"People" can't afford houses. They don't buy "a house", they buy "a payment".
And they can't even afford that, which is why they are re-fi'ing. Like I said, they re-fi at a higher amount and get cash out.
The other side of the coin is those who can actually buy a house, those who are older and downsizing, and who sell one property to buy another, and pocket the difference. One set of people gets real money while the other gets a payment.
"General index of housing market conditions"? As far as I can tell that link goes to only existing home sales. Ridiculous to look at that as a single factor.
Other things: you know who's buying houses? 3 kinds: 1) genuine homeowners, 2) speculators because the interest rates are so insanely low, and 3) those with money who are building a RE portfolio, and who own multiple properties due to either insanely low rates, or capital looking for a place to go.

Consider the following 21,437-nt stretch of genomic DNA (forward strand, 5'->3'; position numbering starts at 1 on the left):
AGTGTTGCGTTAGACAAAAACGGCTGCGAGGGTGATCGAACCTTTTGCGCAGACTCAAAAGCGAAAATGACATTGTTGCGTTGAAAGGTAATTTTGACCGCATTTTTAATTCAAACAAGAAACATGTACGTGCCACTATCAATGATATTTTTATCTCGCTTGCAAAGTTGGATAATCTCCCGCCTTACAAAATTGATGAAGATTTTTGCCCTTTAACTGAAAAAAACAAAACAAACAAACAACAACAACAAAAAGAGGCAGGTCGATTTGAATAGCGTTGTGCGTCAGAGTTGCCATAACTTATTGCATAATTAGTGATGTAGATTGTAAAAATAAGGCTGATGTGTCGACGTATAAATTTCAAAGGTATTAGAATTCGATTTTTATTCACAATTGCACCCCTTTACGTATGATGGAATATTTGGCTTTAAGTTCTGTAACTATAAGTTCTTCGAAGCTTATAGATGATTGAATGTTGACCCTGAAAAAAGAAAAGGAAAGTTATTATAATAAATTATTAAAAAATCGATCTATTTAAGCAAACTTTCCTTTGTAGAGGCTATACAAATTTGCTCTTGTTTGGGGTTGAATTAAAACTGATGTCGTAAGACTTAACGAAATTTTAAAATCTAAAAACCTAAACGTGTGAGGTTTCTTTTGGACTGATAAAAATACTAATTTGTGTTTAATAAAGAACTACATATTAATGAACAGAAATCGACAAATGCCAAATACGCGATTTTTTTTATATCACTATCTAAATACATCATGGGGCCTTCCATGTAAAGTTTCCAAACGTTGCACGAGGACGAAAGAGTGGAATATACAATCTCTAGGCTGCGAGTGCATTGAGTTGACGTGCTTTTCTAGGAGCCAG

In my experience, the relative population of (1) is dwindling in favor of (2) and (3). And even at that, your linked article mentions only existing home sales, not new home starts. Many in (1) are already in the market, just trading up because rates are so low, while replacement homes at the lowest end of the market are being picked up by speculators and RE portfolio'ists.
DJIA at 17.6k today, kind of a meh figure on a meh day.